Circulating Tumor Cells in the Parallel Invasion Model Supporting Early Metastasis
Society for Research on Biology and Treatment of Cancer (SRBTC), 1160 Vienna, Austria
Circulating tumor cells (CTCs) seem to comprise metastasis-initiating cells and their count and phenotype represent an indicator of prognosis and response to therapy in cancer patients. In the classical model of tumor dissemination, specialized cells at the invasive front undergo epithelial-mesenchymal transition (EMT) and enter peripheral tumor-coalescing blood vessels to establish metastatic lesions by extravasation of CTCs. Thus, dissemination of cancer cells occurs after prolonged tumor development and following access to neighboring blood vessels via transit through stromal tissue. However, clinical and new experimental data indicate early tumor dissemination immediately after an angiogenic switch has occurred and an intravasation of tumor cells in the tumor core region. Accordingly, CTCs may have direct access through fenestrated and irregular intratumoral vessels and, therefore, the metastasis-initiating cells become active a long time before lesions are detected clinically. This model of cancer cell intravasation is better compatible with the release of CTC clusters and apoptotic CTCs and, furthermore, spares the requirement for an elusive and complicated EMT/MET program. Similarly, the intravasation of large number of CTCs observed in metastatic disease may be alleviated by an intratumoral process instead of a stromal crossing. This early metastasis model changes the possible pathways targeted for the prevention and inhibition of metastasis and the significance of CTCs which are detected and analyzed late after the initial phase of tumor dissemination.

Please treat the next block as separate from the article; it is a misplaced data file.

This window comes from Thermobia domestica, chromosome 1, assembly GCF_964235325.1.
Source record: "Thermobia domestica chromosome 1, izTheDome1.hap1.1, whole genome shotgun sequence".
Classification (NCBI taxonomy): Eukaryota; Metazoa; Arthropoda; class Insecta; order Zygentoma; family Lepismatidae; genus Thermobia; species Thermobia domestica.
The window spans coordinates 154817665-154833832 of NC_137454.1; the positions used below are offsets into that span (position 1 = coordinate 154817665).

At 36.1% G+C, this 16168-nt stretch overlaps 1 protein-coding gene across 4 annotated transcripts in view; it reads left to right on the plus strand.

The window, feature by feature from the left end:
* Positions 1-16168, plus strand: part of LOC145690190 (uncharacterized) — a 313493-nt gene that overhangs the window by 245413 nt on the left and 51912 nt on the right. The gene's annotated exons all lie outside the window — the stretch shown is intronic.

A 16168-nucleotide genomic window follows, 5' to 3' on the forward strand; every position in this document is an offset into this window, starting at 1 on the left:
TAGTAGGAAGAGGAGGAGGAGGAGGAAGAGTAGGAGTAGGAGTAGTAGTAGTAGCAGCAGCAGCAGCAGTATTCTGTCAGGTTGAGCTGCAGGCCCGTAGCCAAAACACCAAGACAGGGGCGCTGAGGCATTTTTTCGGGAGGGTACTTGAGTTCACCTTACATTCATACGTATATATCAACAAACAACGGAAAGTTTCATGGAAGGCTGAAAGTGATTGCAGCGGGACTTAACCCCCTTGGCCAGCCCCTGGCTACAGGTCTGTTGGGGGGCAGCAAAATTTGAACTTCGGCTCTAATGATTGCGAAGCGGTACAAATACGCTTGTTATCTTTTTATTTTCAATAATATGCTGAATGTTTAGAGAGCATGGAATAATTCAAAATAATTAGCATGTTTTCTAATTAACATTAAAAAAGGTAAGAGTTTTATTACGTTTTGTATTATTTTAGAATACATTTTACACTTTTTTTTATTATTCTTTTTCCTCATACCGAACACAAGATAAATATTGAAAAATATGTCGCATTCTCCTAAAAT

Keywords: Metastasis, Circulating Tumor Cells, Intravasation, Epithelial-Mesenchymal-Transition, Angiogenesis.